I've taught something like 100 or so private or group classes since 2012, many of which dealt with retouching in Photoshop. The main thing I noticed about other users' Photoshop settings? They all kept the same default, dark interface that Photoshop comes set to. However, I don't think those settings are helping your work. Here's why.
First and foremost, let's get some technicalities out of the way. For one thing, every single human being has a slightly different perception of light and color, and every single one of those humans who owns a computer is using said computer in an environment that's different from everyone else. Second, some media productions firms, especially larger ones, have environments specifically created for optimum and consistent color and value perception, as well as color management specialists who help keep all systems reliably consistent.
That said, for those of who work on our retouching in our studios, office or at home, we often take for granted the small but important details about our work environment. While your physical environment while retouching is a subject for a future article, I've put together a super short video tutorial on changing the absolute most important aspect of Photoshop's interface: the value of the grey tool bar, palettes and windows.
As mentioned in the video, the 18% grey card we all know and love (or totally ignore) exists for a reason. 18% grey is quite color and value neutral, and as such is an ideal baseline for determining white balance. Therefore, the next logical assumption is that 18% also doesn't distract or obstruct your eye's perception of color and value when it's in direct proximity of your image.
I'm betting you've seen this optical illusion. But even if you have, try to imagine how this can radically affect your retouching approach. After all, if your mind thinks an image is too dark, simply because of it's immediate surroundings, you're going to edit it to compensate. While it will look good to you, at your desk, on your computer, in your room, it will almost certainly look different to most everyone else. Not to mention when you print it.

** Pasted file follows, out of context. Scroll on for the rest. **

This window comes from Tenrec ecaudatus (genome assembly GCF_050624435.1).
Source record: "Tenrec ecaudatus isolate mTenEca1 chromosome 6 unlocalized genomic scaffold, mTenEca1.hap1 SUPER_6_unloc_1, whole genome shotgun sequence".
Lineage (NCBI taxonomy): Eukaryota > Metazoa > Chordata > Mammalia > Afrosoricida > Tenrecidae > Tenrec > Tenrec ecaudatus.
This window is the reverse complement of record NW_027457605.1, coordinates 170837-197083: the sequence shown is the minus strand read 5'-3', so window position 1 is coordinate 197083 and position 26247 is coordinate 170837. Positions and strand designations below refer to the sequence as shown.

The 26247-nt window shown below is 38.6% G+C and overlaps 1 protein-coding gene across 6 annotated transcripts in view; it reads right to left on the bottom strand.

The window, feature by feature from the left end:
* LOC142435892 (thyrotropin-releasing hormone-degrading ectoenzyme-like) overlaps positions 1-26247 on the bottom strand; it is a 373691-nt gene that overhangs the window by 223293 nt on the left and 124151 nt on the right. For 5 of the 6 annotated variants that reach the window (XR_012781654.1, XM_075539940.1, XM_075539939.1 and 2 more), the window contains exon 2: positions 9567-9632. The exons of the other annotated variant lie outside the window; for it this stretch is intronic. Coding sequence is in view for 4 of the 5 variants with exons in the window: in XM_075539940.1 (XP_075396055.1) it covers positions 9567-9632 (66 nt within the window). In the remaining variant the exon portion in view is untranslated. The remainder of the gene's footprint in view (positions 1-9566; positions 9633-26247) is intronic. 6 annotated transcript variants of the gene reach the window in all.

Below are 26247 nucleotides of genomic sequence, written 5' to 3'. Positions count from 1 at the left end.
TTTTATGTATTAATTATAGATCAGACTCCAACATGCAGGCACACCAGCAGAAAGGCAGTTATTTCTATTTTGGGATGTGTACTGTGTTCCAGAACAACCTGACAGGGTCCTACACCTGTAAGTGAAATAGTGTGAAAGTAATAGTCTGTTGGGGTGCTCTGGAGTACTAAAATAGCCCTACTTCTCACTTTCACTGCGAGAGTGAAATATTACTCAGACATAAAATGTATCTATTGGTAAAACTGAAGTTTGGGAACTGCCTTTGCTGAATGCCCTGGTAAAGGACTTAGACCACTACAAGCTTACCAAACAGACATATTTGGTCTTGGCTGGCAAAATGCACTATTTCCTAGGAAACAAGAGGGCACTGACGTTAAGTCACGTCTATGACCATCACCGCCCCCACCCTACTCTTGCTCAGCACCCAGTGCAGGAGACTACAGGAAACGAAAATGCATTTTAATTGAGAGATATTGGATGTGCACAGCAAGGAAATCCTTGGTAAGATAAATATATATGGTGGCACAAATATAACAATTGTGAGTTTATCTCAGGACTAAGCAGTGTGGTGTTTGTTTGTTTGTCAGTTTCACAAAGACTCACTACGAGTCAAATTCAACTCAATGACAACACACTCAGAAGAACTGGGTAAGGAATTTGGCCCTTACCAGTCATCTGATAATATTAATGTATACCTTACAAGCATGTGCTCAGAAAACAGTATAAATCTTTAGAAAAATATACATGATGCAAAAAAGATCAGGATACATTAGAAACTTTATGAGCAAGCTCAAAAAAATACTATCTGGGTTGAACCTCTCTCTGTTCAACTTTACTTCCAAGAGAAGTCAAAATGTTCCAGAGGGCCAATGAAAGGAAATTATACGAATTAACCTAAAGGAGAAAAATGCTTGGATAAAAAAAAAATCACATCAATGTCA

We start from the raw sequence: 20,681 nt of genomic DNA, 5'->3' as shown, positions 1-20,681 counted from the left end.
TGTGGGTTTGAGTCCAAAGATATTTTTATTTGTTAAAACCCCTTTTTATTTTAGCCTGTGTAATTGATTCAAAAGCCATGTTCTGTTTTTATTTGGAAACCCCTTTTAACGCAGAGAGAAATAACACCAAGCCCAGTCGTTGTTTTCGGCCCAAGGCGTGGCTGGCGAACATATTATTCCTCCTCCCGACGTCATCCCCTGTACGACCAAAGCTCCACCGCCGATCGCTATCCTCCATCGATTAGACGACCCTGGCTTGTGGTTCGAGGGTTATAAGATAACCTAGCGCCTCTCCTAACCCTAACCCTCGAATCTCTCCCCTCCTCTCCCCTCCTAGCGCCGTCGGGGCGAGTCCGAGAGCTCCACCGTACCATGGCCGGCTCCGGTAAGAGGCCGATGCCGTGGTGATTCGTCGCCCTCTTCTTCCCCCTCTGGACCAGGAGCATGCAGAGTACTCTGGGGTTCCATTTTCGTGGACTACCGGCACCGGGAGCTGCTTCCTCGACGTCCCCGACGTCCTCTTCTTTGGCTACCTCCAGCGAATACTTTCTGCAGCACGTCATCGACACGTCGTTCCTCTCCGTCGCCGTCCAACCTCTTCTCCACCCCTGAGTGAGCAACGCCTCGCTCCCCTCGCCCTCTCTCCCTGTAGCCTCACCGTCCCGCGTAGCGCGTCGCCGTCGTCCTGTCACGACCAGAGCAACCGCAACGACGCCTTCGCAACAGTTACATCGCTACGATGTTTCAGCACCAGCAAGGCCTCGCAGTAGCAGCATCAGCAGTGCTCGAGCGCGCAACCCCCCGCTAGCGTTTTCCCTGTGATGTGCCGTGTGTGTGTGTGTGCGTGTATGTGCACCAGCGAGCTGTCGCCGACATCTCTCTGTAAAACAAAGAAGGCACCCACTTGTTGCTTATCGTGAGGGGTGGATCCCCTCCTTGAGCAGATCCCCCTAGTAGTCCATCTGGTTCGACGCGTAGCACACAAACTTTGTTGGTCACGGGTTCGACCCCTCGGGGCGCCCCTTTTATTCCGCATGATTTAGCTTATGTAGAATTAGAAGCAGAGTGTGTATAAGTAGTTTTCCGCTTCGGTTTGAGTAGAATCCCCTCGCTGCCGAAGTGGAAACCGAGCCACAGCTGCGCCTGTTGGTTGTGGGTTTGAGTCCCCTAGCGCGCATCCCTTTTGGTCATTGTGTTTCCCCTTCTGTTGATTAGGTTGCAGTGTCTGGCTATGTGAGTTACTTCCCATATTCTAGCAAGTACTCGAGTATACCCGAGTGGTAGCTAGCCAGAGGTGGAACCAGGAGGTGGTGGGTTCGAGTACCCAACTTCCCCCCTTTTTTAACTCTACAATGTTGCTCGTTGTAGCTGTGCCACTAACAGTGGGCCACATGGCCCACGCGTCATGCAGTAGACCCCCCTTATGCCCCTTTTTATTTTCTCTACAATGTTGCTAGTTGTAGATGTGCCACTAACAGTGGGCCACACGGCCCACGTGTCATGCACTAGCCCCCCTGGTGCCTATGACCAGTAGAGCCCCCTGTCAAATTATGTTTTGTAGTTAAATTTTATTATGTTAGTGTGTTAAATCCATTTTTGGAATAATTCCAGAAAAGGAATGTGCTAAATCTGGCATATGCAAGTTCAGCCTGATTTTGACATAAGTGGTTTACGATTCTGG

Before you panic, or hurriedly scroll down to the comments section to tell me you prefer a dark interface and have had nothing but success using it and therefore I have no idea what I am talking about, hear me out.
Remember, everyone is different. But more importantly, it's a new world, and your photography is almost always going to first be seen on someone's computer. Like any web designer will tell you, trying to create artistic content that's has to be viewed on tens of thousands of varying environments, platforms and devices is an enormously frustrating undertaking. The best anyone can do is try to go for the most neutral approach that, ideally, accommodates the lowest common denominator. If your image is delicately balanced to look ideal on a nice even grey background, it does not mean it will look bad on a black or a white background. It will simply look different. However, if you tailored your image to look ideal on a white, or very light, background, it could look problematic on a very dark or black background. Finding that middle groove is the best option, and often the simple adjustment of changing your interface value (brightness) setting can help you tons.
Check out some additional perception test images/animations:
Do watch the video, and let me know if you have any additional thoughts or questions on this!